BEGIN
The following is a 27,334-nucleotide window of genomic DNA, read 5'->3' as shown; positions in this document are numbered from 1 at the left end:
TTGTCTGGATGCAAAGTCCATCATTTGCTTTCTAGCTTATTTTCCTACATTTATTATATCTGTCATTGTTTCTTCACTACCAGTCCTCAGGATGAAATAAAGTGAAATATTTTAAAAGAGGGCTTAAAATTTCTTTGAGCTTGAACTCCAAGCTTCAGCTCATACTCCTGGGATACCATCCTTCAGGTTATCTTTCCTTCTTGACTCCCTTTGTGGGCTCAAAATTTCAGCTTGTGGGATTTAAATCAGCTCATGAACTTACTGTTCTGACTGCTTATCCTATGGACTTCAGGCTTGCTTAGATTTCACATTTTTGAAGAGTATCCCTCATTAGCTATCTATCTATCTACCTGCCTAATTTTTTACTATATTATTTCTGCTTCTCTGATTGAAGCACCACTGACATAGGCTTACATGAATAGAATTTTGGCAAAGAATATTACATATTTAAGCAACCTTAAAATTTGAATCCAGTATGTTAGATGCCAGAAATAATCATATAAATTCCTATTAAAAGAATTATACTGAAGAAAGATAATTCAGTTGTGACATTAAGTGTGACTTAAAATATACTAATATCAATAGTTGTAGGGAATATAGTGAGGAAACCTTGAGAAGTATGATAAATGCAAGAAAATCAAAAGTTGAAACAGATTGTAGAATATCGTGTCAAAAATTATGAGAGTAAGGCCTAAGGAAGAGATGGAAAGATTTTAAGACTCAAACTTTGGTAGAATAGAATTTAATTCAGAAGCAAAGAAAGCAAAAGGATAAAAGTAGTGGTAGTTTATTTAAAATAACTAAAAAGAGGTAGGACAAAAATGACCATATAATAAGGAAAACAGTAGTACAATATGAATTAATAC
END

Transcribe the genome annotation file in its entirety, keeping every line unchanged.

The following is a 27,334-nucleotide window of genomic DNA, read 5'->3' as shown; positions in this document are numbered from 1 at the left end:
TTGTCTGGATGCAAAGTCCATCATTTGCTTTCTAGCTTATTTTCCTACATTTATTATATCTGTCATTGTTTCTTCACTACCAGTCCTCAGGATGAAATAAAGTGAAATATTTTAAAAGAGGGCTTAAAATTTCTTTGAGCTTGAACTCCAAGCTTCAGCTCATACTCCTGGGATACCATCCTTCAGGTTATCTTTCCTTCTTGACTCCCTTTGTGGGCTCAAAATTTCAGCTTGTGGGATTTAAATCAGCTCATGAACTTACTGTTCTGACTGCTTATCCTATGGACTTCAGGCTTGCTTAGATTTCACATTTTTGAAGAGTATCCCTCATTAGCTATCTATCTATCTACCTGCCTAATTTTTTACTATATTATTTCTGCTTCTCTGATTGAAGCACCACTGACATAGGCTTACATGAATAGAATTTTGGCAAAGAATATTACATATTTAAGCAACCTTAAAATTTGAATCCAGTATGTTAGATGCCAGAAATAATCATATAAATTCCTATTAAAAGAATTATACTGAAGAAAGATAATTCAGTTGTGACATTAAGTGTGACTTAAAATATACTAATATCAATAGTTGTAGGGAATATAGTGAGGAAACCTTGAGAAGTATGATAAATGCAAGAAAATCAAAAGTTGAAACAGATTGTAGAATATCGTGTCAAAAATTATGAGAGTAAGGCCTAAGGAAGAGATGGAAAGATTTTAAGACTCAAACTTTGGTAGAATAGAATTTAATTCAGAAGCAAAGAAAGCAAAAGGATAAAAGTAGTGGTAGTTTATTTAAAATAACTAAAAAGAGGTAGGACAAAAATGACCATATAATAAGGAAAACAGTAGTACAATATGAATTAATAC